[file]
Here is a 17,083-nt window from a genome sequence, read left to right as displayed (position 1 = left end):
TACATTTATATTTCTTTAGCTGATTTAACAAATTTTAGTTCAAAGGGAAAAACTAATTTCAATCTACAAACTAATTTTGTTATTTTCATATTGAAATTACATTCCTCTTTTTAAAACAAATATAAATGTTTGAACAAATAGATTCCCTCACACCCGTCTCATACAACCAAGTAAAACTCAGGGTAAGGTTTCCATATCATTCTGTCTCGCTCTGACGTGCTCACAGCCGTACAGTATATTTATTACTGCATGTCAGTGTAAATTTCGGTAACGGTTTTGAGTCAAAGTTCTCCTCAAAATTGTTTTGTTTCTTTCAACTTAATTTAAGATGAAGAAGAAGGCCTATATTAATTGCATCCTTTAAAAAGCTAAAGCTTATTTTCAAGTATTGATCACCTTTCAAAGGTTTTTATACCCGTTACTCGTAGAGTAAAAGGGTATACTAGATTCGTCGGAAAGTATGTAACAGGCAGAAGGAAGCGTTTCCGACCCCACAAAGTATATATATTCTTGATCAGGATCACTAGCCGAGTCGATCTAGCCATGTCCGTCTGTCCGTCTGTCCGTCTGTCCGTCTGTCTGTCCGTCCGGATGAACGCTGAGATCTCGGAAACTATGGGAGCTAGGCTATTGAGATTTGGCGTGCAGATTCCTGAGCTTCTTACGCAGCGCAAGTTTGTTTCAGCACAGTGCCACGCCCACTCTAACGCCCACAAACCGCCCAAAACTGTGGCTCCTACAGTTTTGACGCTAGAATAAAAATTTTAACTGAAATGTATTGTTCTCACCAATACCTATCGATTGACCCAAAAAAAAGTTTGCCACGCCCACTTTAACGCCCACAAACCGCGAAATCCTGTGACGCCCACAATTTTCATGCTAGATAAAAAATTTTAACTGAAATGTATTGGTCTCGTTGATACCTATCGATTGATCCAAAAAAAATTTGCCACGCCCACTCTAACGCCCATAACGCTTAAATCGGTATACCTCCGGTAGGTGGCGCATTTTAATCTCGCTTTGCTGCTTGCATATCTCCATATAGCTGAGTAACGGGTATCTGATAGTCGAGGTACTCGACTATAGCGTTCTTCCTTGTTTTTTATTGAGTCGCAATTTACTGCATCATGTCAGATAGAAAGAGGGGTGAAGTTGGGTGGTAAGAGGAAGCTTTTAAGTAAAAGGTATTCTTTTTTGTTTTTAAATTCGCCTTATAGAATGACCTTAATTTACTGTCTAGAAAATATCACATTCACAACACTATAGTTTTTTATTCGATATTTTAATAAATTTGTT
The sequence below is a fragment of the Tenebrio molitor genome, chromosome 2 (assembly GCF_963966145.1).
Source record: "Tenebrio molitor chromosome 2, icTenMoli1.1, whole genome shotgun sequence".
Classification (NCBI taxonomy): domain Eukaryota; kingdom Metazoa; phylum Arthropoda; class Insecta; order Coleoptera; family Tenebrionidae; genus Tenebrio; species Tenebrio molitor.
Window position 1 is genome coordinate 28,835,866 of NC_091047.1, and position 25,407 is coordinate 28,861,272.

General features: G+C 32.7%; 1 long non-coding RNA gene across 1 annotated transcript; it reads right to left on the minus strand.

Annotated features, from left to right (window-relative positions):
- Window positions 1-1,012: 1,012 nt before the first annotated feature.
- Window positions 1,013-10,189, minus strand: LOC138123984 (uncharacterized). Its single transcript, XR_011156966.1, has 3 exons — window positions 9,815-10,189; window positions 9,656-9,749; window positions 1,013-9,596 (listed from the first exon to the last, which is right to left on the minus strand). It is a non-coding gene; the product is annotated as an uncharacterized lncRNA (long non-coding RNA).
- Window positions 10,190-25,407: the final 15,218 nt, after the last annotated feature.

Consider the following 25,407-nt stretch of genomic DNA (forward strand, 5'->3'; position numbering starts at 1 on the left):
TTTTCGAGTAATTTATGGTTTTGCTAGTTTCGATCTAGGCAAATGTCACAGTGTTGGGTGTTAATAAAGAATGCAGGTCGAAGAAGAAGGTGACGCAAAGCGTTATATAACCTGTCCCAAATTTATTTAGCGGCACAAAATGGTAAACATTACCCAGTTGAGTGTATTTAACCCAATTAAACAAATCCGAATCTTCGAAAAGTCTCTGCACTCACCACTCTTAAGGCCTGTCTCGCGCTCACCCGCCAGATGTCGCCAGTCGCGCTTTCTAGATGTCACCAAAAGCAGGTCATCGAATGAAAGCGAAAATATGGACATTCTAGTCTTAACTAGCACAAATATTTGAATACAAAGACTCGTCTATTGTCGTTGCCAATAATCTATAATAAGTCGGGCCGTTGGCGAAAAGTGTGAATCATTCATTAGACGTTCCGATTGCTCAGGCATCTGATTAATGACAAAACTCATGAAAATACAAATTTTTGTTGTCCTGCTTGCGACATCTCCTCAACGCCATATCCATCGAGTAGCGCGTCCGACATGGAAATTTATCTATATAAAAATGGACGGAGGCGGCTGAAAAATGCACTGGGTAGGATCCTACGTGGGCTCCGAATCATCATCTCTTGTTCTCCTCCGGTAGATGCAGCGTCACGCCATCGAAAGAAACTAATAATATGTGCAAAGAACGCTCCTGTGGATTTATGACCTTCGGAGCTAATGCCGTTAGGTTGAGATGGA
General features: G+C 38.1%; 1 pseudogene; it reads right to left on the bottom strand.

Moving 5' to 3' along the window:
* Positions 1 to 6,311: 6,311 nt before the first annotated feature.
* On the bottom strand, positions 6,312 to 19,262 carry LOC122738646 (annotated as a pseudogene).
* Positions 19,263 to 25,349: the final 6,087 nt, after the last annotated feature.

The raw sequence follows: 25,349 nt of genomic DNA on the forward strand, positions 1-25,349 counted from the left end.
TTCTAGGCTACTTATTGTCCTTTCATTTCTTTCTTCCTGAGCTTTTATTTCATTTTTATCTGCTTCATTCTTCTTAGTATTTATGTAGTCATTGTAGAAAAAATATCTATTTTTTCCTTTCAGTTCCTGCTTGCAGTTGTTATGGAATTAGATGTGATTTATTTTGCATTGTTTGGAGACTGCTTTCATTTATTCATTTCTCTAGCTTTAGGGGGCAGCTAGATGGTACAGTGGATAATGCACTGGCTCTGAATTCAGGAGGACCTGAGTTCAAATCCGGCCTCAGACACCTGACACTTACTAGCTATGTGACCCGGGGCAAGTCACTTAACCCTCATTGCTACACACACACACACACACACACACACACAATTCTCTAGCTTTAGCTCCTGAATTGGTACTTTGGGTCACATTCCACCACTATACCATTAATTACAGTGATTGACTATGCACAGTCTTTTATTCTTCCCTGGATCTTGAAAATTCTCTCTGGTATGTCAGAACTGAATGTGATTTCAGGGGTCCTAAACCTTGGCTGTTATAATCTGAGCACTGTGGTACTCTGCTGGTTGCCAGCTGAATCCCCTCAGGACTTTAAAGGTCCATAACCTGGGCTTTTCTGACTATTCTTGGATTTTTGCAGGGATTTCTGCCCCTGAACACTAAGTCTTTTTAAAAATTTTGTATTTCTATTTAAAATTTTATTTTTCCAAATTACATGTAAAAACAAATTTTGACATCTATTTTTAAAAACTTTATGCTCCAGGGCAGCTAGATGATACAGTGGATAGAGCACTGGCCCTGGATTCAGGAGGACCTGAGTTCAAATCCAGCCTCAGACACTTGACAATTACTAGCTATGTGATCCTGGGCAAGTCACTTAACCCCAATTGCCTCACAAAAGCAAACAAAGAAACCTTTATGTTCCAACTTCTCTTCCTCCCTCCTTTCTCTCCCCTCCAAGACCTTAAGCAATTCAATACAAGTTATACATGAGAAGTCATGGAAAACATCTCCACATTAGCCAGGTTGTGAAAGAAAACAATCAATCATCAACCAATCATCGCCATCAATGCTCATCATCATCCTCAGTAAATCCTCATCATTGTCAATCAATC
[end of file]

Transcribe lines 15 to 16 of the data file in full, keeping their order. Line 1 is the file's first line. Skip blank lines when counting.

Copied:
Moving 5' to 3' along the window:
* Positions 1 to 6,311: 6,311 nt before the first annotated feature.